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I am reading an article ( wherein a TOPflash/FOPflash assay is used to detect beta-catenin protein levels in a COS-7 cell line. I can't find a good explanation in the article, or in any other article, as to how this assay works. I understand the cells are transfected with TOPflash/FOPflash reporter plasmids, but that's about it. Any insight or redirection would be much appreciated.

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From what I can understand, TOPflash is a luciferase reporter plasmid that contains two sets of 3 copies of the wild-type TCF binding regions. If the canonical Wnt signaling is activated, beta-catenin will translocate to the nucleus to associate with TCF/LEF transcription factors to activate transcription of Wnt target genes. Since this is a luciferase plasmid, you should see an increase in relative luciferase activity when substrate is added. If Wnt signaling is inhibited, you will see loss of luciferase expression. The FOPflash is used as a negative control because the TCF binding regions upstream of the luciferase gene is mutated so even if beta-catenin translocates to the nucleus to activate TCF-mediated transcription, you should not see any luciferase activity.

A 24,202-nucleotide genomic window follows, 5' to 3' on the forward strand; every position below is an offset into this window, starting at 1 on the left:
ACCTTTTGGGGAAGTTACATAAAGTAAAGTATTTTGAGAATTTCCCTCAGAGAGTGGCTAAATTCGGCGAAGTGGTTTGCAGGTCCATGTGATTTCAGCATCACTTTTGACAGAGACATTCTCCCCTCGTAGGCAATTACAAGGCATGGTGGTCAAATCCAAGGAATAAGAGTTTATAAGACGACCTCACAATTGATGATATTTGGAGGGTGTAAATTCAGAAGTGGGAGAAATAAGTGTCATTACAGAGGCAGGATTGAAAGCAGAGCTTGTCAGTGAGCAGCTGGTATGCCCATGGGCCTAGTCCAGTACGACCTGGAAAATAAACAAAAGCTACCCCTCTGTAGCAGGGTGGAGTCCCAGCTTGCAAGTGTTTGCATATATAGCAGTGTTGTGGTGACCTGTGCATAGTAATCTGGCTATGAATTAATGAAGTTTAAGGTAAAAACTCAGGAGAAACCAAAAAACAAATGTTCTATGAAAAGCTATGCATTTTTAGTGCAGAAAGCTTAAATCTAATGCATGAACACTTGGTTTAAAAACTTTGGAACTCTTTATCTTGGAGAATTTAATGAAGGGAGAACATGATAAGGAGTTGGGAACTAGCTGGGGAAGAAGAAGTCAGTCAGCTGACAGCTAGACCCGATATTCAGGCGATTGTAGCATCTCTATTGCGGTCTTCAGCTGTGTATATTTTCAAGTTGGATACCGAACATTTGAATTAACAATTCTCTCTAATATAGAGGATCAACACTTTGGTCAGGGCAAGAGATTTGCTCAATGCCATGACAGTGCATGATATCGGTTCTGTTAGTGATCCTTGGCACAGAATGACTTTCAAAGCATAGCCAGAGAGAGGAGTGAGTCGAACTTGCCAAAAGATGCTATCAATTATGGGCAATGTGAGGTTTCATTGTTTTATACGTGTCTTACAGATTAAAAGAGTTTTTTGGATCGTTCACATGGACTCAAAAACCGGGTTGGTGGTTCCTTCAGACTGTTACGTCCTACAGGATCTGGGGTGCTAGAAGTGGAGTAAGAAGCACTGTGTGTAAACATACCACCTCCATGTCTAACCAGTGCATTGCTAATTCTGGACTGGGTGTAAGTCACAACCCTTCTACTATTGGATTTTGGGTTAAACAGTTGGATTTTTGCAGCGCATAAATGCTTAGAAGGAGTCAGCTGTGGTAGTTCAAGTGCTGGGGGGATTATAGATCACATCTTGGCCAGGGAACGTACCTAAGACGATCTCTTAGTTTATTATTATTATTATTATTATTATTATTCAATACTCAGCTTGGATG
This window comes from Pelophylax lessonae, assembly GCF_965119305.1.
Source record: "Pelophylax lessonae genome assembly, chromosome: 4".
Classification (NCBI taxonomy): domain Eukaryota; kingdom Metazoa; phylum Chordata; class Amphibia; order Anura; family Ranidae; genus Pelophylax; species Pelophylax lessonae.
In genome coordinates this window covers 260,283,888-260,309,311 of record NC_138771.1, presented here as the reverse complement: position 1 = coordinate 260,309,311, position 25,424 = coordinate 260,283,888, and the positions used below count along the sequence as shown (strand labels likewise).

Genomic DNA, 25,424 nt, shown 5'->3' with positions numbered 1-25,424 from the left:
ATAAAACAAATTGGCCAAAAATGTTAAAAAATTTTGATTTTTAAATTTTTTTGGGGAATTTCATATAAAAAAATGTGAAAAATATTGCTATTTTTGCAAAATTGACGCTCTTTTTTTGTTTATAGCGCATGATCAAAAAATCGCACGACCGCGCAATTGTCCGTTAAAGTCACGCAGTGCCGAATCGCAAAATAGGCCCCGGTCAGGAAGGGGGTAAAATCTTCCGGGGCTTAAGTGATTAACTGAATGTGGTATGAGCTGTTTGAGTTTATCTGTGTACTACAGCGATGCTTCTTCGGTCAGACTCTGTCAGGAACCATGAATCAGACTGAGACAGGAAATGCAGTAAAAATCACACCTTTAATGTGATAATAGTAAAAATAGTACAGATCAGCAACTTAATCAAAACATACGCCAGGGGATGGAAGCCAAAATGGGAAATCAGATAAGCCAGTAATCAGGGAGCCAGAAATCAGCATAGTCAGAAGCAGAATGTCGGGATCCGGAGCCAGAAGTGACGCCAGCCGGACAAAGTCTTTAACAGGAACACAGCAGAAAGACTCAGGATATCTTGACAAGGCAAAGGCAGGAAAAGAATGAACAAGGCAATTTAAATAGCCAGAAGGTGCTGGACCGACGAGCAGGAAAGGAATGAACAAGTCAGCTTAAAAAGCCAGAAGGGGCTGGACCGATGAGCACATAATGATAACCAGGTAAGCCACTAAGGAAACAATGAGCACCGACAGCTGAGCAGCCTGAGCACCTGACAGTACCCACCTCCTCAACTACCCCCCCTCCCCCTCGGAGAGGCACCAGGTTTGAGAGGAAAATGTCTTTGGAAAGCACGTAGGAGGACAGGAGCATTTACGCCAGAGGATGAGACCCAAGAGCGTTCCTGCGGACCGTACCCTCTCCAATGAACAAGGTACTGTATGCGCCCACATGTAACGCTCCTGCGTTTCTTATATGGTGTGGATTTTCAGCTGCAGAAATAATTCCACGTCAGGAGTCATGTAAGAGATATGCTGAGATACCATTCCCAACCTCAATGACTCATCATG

Hope this helps.

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Would you please provide a reference or two that supports your otherwise good answer. Good references helps to improve the overall quality of Biology.SE. :) – Mike Taylor Sep 18 '14 at 21:00

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